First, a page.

Big Bang Trouble: Old, Distant Galaxies Are Huge Monsters

Big Bang theory was predicting the most ancient galaxies to be tiny… But the new space telescope can see them, and some are huge…  

The Big Bang theory in its modern incarnation, LCDM, Lambda Cold Dark Matter, consists of a chain of nested hypotheses with attending “tooth fairies” to make it work [1]. Now there is precision cosmology, and many results, say of the CBR (Cosmic Background Radiation) fit the data exquisitely… Maybe all too well: That reminds me of Ptolemaic astronomy, when all was perfect (astronomer and count Tycho found the cheating only 15 centuries later…) I am of the opinion that there is a possible different mechanism to produce CBR (so not just redshift from expansion but also from a tired light effect coming from cosmically sized Quantum Interactions; Zwicky, the discoverer of Dark Matter also suggested “tired light”, that’s generally considered to be wrong, but Zwicky suggested no mechanism; SQPR does). 

Some of these hypotheses of the Big Bang are quite out of this world. For example, the Big Bang, even without LCDM, has to grow space at one hundred billion trillion times the speed of light (10^23 c). 

The LCDM model makes very specific predictions. So early galaxies are supposed to be small and disorganized… However, in truth… Instead we are seeing instead large, well-organized galaxies, which should not be there so early after the BB. The haggard majority of astronomers has to admit that some important ingredient in LCDM is missing, or something is wrong entirely. I propose the latter, on a truly cosmic scale.

“Lambda” comes from Einstein. It was a cheat factor Einstein introduced to explain that the universe was static: it neither collapsed nor expanded. However, within a few years the universe was found to be expanding. Einstein called Lambda “it’s biggest mistake”… because otherwise he would have “predicted” the expansion (silly boy). So “Lambda” was viewed with horror and consternation, as the poster boy of ad hoc hypotheses, for seventy years, until around 2000 CE when it was found, by studying super novas as distant candles, that the cosmic expansion accelerated, so “Lambda” had to be plugged back into the General Relativity equation, which now basically reads as follows:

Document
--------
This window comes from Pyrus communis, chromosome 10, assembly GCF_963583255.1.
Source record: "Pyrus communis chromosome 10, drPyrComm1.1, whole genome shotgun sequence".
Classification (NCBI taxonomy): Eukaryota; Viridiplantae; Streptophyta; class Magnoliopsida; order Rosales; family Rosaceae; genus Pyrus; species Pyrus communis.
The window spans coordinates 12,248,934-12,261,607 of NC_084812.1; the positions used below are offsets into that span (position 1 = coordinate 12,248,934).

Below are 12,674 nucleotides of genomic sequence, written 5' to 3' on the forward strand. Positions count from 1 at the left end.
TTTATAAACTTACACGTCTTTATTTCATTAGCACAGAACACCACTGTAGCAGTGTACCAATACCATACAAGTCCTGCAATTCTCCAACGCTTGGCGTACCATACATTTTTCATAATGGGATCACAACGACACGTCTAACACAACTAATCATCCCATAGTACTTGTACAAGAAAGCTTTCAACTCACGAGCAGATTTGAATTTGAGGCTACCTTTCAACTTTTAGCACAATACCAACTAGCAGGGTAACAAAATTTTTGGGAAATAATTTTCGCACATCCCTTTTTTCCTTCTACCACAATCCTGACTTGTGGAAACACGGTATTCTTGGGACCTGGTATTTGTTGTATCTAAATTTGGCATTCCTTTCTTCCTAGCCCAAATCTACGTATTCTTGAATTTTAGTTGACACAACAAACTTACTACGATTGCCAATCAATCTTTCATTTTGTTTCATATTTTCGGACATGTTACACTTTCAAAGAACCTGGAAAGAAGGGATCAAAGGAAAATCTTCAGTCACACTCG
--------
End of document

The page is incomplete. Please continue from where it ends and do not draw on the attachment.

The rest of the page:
Curvature + Lambda = Energy-Momentum  

So then Eistein’s biggest error became another Einstein insight…. (My view of Einstein’s biggest error is that it is much  bigger than that: his assumption of point-like “particles”… which is increasingly disproven by the most recent experiment, not just my opinion. The field is moving so fast, I didn’t write about these yet.)

The Dark Matter problem is that gravity as the inverse square law doesn’t seem to work in view of the apparent repartition of matter around galaxies and galactic clusters

The inverse square law for gravitation was proposed in 1645 by the French astronomer Ismaël Boulliau (aka Bullialdus). The law was demonstrate by Newton when he deduced from it Kepler’s laws. The 1/dd behavior of gravity is also the first approximation of General Relativity, GR, the modern (1916) theory of gravitation of Einstein and his colleagues (Hilbert, Besso, etc.). So if 1/dd falls, so does GR.

However, confronted to this Dark Matter problem all over, some then tried the oldest and most basic method of science: if it doesn’t fit, you must that quit! When confronted with a mystery, one tends to go to the simplest explanation. In the case of “Dark Matter” that would be neutrinos or a similar new type of particle, say from supersymmetry, interacting very little with ordinary matter. But particle physicists found no such particles. They are still searching.